If you think having an au pair is all very bourgeois and middle class, think again - it's actually a surprisingly good value childcare option. With a typical cost of £70 to £80 plus 'bed and board', in exchange for 25 hours babysitting/ light housework, plus up to two evenings' babysitting a week, it's hard to beat financially.
The hitch: au pairs 'live in' so you need to have a suitable spare room you can manage without and be willing to welcome a stranger into your family.
With a husband working long hours and often away on business trips and me juggling part-time work with home life, I've decided to get one. We've tested the water, having had summer holiday au pairs for the last two Augusts and feel it's now time to go for it properly.
Now before anyone accuses us of exploitation, consider that although our au pair won't get paid a princely amount of cash, he or she will get to stay in decidedly luxurious living quarters. There's no pokey box room here - instead, a lovely light, large bedroom with newly-redecorated ensuite shower room, king size bed, and sofa.
It's not a bad deal for a gap year or part-time student needing somewhere to live and a bit of extra money, especially as renting such a room with no bills in our London suburb might easily cost £125 a week.
What's more he or she will also get all meals, with none of those awful scenarios (and yes this really does happen in some cases) of au pairs being given supermarket 'Value' food, whilst the rest of the family enjoys the 'Finest' range.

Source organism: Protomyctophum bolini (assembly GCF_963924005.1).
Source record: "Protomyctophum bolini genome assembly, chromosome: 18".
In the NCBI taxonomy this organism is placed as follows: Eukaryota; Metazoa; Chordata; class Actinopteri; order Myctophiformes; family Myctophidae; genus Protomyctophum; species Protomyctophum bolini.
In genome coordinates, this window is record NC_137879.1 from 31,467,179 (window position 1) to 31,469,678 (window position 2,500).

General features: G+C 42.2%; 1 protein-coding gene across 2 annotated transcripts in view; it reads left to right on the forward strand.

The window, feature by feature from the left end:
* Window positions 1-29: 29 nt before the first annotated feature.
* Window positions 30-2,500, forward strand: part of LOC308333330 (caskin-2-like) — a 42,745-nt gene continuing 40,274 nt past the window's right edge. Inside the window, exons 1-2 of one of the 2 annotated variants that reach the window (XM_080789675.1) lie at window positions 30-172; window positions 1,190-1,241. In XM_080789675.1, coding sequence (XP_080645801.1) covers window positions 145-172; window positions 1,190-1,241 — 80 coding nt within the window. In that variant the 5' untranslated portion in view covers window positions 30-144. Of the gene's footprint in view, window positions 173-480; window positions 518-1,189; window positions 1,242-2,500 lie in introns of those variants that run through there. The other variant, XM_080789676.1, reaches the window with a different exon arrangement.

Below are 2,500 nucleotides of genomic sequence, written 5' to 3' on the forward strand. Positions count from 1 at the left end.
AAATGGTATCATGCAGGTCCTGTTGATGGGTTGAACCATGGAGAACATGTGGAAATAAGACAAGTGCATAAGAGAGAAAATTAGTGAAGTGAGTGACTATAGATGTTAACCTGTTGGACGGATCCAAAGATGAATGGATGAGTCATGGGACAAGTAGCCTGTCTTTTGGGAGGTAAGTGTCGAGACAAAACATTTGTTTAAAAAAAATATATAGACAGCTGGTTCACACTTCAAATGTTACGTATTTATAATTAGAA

Au pair translates roughly as 'equal to' so she will be treated as an older sister to our son, albeit one who babysits and tidies up more than I could persuade a stroppy teen of my own to do.
Now the challenge is finding someone. They need to not only be likeable enough for us to want to share our home with them, but also sufficiently sensible (yet fun) to care for our son properly when babysitting. A tall order?
Perhaps surprisingly, when I ask friends who are old hands at au pair recruitment, they recommend, not a reputable agency but an unregulated website, advising that you get good or bad au pairs whichever route you go down.
The best way to find someone reliable, honest and trustworthy, they advise, is to do your own 'due diligence' – invest time interviewing and chasing reliable references and be cautious initially until you're as sure as you can be about them. A week's trial can be a good idea as long as you're both clear upfront about this.
Once my ad is online, we get plenty of applicants. I'm particularly surprised by the number of boys, since being an au pair has traditionally been such a 'female' role. It seems nowadays half the young men of Southern Europe see this as a good way to improve their English and have a British adventure.
We've requested photos from applicants and one of them, I must confess, looks nothing short of male model-esque. I swoon at the idea of having a dishy young man-about-the-house but then see sense. Even though my best girl friends think I should hire him (presumably so they can come round and swoon too!), he doesn't actually have any childcare experience and my decision has to be based on that.